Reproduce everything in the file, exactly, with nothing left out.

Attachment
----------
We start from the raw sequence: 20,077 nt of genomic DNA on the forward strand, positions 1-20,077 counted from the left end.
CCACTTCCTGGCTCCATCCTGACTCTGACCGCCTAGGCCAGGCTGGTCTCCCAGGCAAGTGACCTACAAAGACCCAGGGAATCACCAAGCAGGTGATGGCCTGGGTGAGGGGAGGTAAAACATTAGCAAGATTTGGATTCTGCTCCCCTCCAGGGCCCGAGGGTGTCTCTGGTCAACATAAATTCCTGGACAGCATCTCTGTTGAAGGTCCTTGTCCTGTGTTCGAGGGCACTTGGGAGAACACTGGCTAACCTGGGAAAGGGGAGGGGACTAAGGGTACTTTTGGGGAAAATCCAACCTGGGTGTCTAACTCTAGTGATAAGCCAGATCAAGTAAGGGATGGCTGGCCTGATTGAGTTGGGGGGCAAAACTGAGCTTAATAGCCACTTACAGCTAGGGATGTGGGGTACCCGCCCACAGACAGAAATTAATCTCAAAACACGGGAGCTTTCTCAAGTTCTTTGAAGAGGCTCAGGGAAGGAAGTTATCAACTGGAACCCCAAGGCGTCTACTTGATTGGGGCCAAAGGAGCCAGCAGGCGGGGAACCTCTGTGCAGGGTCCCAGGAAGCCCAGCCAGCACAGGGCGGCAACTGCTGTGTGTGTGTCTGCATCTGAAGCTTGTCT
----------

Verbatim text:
We start from the raw sequence: 20,077 nt of genomic DNA on the forward strand, positions 1-20,077 counted from the left end.
CCACTTCCTGGCTCCATCCTGACTCTGACCGCCTAGGCCAGGCTGGTCTCCCAGGCAAGTGACCTACAAAGACCCAGGGAATCACCAAGCAGGTGATGGCCTGGGTGAGGGGAGGTAAAACATTAGCAAGATTTGGATTCTGCTCCCCTCCAGGGCCCGAGGGTGTCTCTGGTCAACATAAATTCCTGGACAGCATCTCTGTTGAAGGTCCTTGTCCTGTGTTCGAGGGCACTTGGGAGAACACTGGCTAACCTGGGAAAGGGGAGGGGACTAAGGGTACTTTTGGGGAAAATCCAACCTGGGTGTCTAACTCTAGTGATAAGCCAGATCAAGTAAGGGATGGCTGGCCTGATTGAGTTGGGGGGCAAAACTGAGCTTAATAGCCACTTACAGCTAGGGATGTGGGGTACCCGCCCACAGACAGAAATTAATCTCAAAACACGGGAGCTTTCTCAAGTTCTTTGAAGAGGCTCAGGGAAGGAAGTTATCAACTGGAACCCCAAGGCGTCTACTTGATTGGGGCCAAAGGAGCCAGCAGGCGGGGAACCTCTGTGCAGGGTCCCAGGAAGCCCAGCCAGCACAGGGCGGCAACTGCTGTGTGTGTGTCTGCATCTGAAGCTTGTCT